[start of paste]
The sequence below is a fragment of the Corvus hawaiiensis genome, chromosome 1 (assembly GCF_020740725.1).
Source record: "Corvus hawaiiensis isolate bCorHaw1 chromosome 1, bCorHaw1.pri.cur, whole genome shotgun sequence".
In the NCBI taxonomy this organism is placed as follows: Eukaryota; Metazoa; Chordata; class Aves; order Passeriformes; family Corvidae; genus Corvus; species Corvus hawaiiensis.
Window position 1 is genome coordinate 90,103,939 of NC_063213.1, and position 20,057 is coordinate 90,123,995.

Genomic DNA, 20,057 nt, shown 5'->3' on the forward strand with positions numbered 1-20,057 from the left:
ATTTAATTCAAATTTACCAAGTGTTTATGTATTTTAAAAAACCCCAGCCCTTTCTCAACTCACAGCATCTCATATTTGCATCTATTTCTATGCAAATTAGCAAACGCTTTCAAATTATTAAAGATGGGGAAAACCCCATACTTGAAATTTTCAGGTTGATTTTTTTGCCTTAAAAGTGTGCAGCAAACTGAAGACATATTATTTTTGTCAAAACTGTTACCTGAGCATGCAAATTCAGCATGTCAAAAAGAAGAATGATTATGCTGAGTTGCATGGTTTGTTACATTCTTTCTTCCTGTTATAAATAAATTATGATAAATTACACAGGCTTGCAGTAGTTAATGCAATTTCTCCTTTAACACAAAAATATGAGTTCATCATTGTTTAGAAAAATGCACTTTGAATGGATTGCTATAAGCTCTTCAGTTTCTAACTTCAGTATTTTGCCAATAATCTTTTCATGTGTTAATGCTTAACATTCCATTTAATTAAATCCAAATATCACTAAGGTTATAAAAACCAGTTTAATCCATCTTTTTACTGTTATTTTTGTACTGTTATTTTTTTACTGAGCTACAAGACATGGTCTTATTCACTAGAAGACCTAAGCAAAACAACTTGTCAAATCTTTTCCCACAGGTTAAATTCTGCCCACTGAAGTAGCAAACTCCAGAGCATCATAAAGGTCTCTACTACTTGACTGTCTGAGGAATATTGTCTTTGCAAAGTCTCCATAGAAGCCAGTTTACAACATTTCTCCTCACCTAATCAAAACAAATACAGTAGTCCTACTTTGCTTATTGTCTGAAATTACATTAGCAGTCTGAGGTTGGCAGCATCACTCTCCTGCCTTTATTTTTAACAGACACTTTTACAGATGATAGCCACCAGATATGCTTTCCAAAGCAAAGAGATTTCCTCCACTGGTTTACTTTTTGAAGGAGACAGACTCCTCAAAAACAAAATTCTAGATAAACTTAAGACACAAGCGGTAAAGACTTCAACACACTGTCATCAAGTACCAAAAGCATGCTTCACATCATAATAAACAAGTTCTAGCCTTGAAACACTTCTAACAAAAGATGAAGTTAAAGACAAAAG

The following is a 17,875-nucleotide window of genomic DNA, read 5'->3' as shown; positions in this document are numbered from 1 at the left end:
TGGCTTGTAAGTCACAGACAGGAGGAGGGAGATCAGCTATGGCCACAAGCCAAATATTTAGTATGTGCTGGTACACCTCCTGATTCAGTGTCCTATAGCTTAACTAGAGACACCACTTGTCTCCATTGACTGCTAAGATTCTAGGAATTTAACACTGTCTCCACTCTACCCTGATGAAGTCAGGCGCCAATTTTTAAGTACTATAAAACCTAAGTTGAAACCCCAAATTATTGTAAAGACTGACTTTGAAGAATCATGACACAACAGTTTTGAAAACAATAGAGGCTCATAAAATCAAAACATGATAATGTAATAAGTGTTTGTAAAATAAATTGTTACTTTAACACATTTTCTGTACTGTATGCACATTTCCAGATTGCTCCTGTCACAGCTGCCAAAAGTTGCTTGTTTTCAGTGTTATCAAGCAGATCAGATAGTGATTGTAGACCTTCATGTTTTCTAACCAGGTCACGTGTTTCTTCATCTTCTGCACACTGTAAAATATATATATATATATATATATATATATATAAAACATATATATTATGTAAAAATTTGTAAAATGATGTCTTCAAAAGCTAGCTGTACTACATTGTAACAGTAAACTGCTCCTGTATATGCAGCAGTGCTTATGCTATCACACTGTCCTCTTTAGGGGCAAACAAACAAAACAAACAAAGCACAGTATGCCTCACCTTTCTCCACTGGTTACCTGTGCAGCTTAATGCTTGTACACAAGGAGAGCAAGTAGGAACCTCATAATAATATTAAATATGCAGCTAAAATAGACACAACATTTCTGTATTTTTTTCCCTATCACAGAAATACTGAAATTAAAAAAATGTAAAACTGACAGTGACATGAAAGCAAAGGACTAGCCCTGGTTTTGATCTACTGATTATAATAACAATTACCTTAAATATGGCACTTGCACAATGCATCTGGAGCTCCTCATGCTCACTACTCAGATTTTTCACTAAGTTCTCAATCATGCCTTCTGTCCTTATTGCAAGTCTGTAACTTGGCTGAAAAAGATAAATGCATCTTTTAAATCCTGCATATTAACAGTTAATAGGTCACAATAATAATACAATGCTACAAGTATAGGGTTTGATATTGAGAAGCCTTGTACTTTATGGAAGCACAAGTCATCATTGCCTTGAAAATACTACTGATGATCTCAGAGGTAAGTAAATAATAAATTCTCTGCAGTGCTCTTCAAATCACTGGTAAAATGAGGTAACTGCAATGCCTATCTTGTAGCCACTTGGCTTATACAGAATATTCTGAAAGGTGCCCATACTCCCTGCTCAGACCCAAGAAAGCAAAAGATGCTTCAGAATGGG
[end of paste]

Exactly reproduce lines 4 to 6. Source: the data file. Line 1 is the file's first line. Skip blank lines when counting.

Window position 1 is genome coordinate 90,103,939 of NC_063213.1, and position 20,057 is coordinate 90,123,995.

Genomic DNA, 20,057 nt, shown 5'->3' on the forward strand with positions numbered 1-20,057 from the left:
ATTTAATTCAAATTTACCAAGTGTTTATGTATTTTAAAAAACCCCAGCCCTTTCTCAACTCACAGCATCTCATATTTGCATCTATTTCTATGCAAATTAGCAAACGCTTTCAAATTATTAAAGATGGGGAAAACCCCATACTTGAAATTTTCAGGTTGATTTTTTTGCCTTAAAAGTGTGCAGCAAACTGAAGACATATTATTTTTGTCAAAACTGTTACCTGAGCATGCAAATTCAGCATGTCAAAAAGAAGAATGATTATGCTGAGTTGCATGGTTTGTTACATTCTTTCTTCCTGTTATAAATAAATTATGATAAATTACACAGGCTTGCAGTAGTTAATGCAATTTCTCCTTTAACACAAAAATATGAGTTCATCATTGTTTAGAAAAATGCACTTTGAATGGATTGCTATAAGCTCTTCAGTTTCTAACTTCAGTATTTTGCCAATAATCTTTTCATGTGTTAATGCTTAACATTCCATTTAATTAAATCCAAATATCACTAAGGTTATAAAAACCAGTTTAATCCATCTTTTTACTGTTATTTTTGTACTGTTATTTTTTTACTGAGCTACAAGACATGGTCTTATTCACTAGAAGACCTAAGCAAAACAACTTGTCAAATCTTTTCCCACAGGTTAAATTCTGCCCACTGAAGTAGCAAACTCCAGAGCATCATAAAGGTCTCTACTACTTGACTGTCTGAGGAATATTGTCTTTGCAAAGTCTCCATAGAAGCCAGTTTACAACATTTCTCCTCACCTAATCAAAACAAATACAGTAGTCCTACTTTGCTTATTGTCTGAAATTACATTAGCAGTCTGAGGTTGGCAGCATCACTCTCCTGCCTTTATTTTTAACAGACACTTTTACAGATGATAGCCACCAGATATGCTTTCCAAAGCAAAGAGATTTCCTCCACTGGTTTACTTTTTGAAGGAGACAGACTCCTCAAAAACAAAATTCTAGATAAACTTAAGACACAAGCGGTAAAGACTTCAACACACTGTCATCAAGTACCAAAAGCATGCTTCACATCATAATAAACAAGTTCTAGCCTTGAAACACTTCTAACAAAAGATGAAGTTAAAGACAAAAG